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Help:Japanese character sets

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This help page will help you install Japanese character sets so that your computer will display them properly on the internet in your web browser as all modern operating systems and web browsers support Japanese fonts. Throughout the Final Fantasy Wiki, Japanese characters is are used in many different articles. Many computers with English or other Western operating systems do not show them by default, but most require a minimal amount of work to install or activate the capability.

Operating Systems[edit]

Arch Linux[edit]

# pacman -S ttf-sazanami

Debian GNU/Linux and Ubuntu[edit]

Installing the ttf-takao-mincho package will add support for displaying Japanese text in the Debian GNU/Linux or Ubuntu distribution. You can do this with one of the following commands:

# apt-get install ttf-takao-mincho
# aptitude install -P ttf-takao-mincho

More fonts can be installed with this command:

# apt-get install ttf-takao

Fedora/Red Hat Enterprise Linux[edit]

As of Fedora Core 4, you need fonts-chinese, fonts-japanese and/or fonts-korean. For example,

yum install fonts-japanese


With X.Org 7.x and above, install the package x11-fonts/font-jis-misc:

pkg_add -r font-jis-misc-1.0.0.tbz

Please note that the package version may be different. Alternatively, this can be easily accomplished by installing from the ports tree:

cd /usr/ports/x11-fonts/font-jis-misc
make install clean

Gentoo GNU/Linux[edit]

Install a Japanese font package, for example one of these:

# emerge media-fonts/sazanami
# emerge media-fonts/mikachan-font-otf

Mac OS X[edit]

By default, all necessary fonts and software are installed in Mac OS X 10.2 Jaguar (2002) and higher.

For Mac OS X 10.1 multilingual software updates are available as free downloads from Apple's website. The Asian Language Update will install support for Chinese, Japanese and Korean.

OS X Language Support Updates at

Mandriva Linux 2007[edit]

Install one or several Japanese font packages. The most common is fonts-ttf-japanese, but in addition you can also install fonts-ttf-japanese-extra, fonts-ttf-japanese-ipamona and fonts-ttf-japanese-mplus_ipagothic.

Make sure you have UTF-8 fonts enabled, as they may not be if you have upgraded from a former version of Mandrake/Mandriva.

OpenSUSE 11.4[edit]

By default, the Japanese fonts are installed during the DVD standard install.

If additional Japanese fonts or Japanese language input is needed, the installation of additional packages is required.

In order to install those packages, follow the step-by-step instructions below:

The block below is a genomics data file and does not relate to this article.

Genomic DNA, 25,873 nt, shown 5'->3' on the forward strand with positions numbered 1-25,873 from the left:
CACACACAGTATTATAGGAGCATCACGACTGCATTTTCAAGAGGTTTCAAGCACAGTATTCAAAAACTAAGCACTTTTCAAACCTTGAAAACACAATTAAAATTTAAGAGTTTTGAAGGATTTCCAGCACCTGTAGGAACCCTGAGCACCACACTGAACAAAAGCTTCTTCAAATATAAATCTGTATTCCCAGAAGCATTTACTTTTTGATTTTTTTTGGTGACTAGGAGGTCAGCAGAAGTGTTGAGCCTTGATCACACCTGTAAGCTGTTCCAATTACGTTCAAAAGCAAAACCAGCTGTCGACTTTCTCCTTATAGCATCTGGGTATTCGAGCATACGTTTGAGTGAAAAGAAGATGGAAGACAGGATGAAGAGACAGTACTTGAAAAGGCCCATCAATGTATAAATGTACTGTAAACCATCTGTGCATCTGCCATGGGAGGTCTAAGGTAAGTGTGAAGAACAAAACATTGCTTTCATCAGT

1. Open the YaST Control Center.
  2. Select System on the left panel, and then select Language (Blue flag Icon) on the right panel. -A new separate window will open-
  3. On the Language window scroll down the "Secondary Languages" list and mark down "Japanese"
  4. Click the OK button on the down-right corner. -The installation of the necessary packages for Japanese language support will begin-

Once the installation is performed a reboot is required in order to use the new language settings. This method is also valid to install support for any other language.

Unicode Japanese fonts[edit]

Please go here: List of free Japanese fonts


95, 98, ME and NT[edit]

Your system should offer to download Asian fonts by default while viewing pages in those languages, just as long as you're using Internet Explorer. [1]

Otherwise, update your system manually with the language support packs.

XP and Server 2003[edit]

A Windows CD-ROM is needed while installing support for East Asian languages, even if it's not the one used during installation (Non-East Asian localizations only, as those from East Asia install Japanese support natively).

Alternatively, you can the Japanese language pack by itself from Microsoft. No disc is needed for this option.

Vista and Windows 7[edit]

Both Windows Vista and Windows 7 include native OS support for displaying Japanese text by default. To input Japanese on a non-Japanese version of the OS, however, the Japanese input method editor must be enabled from the Region and Language (Windows 7) or Regional and Language Options (Vista) section of the Control Panel.

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